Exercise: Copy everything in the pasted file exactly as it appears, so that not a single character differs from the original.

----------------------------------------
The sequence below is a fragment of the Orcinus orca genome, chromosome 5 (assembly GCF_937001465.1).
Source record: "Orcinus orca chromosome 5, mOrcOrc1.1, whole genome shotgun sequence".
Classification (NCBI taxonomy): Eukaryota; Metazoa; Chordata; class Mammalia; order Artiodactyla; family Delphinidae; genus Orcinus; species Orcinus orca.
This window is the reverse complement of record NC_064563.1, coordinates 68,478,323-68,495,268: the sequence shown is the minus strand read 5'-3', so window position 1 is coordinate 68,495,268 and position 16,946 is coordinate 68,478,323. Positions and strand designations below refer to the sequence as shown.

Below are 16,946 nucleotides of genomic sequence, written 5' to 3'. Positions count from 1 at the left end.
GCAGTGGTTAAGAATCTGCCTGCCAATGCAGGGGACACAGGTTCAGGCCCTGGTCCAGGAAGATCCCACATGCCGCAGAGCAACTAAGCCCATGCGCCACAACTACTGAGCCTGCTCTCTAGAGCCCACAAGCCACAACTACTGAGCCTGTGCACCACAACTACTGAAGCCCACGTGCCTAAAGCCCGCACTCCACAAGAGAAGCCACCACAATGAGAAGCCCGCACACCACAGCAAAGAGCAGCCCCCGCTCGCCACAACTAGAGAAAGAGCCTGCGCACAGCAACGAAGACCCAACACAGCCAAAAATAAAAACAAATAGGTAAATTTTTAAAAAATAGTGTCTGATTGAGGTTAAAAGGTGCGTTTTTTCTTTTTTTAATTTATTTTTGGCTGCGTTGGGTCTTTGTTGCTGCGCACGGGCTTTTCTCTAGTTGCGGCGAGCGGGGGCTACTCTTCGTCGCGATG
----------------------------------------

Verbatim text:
The sequence below is a fragment of the Orcinus orca genome, chromosome 5 (assembly GCF_937001465.1).
Source record: "Orcinus orca chromosome 5, mOrcOrc1.1, whole genome shotgun sequence".
Classification (NCBI taxonomy): Eukaryota; Metazoa; Chordata; class Mammalia; order Artiodactyla; family Delphinidae; genus Orcinus; species Orcinus orca.
This window is the reverse complement of record NC_064563.1, coordinates 68,478,323-68,495,268: the sequence shown is the minus strand read 5'-3', so window position 1 is coordinate 68,495,268 and position 16,946 is coordinate 68,478,323. Positions and strand designations below refer to the sequence as shown.

Below are 16,946 nucleotides of genomic sequence, written 5' to 3'. Positions count from 1 at the left end.
GCAGTGGTTAAGAATCTGCCTGCCAATGCAGGGGACACAGGTTCAGGCCCTGGTCCAGGAAGATCCCACATGCCGCAGAGCAACTAAGCCCATGCGCCACAACTACTGAGCCTGCTCTCTAGAGCCCACAAGCCACAACTACTGAGCCTGTGCACCACAACTACTGAAGCCCACGTGCCTAAAGCCCGCACTCCACAAGAGAAGCCACCACAATGAGAAGCCCGCACACCACAGCAAAGAGCAGCCCCCGCTCGCCACAACTAGAGAAAGAGCCTGCGCACAGCAACGAAGACCCAACACAGCCAAAAATAAAAACAAATAGGTAAATTTTTAAAAAATAGTGTCTGATTGAGGTTAAAAGGTGCGTTTTTTCTTTTTTTAATTTATTTTTGGCTGCGTTGGGTCTTTGTTGCTGCGCACGGGCTTTTCTCTAGTTGCGGCGAGCGGGGGCTACTCTTCGTCGCGATG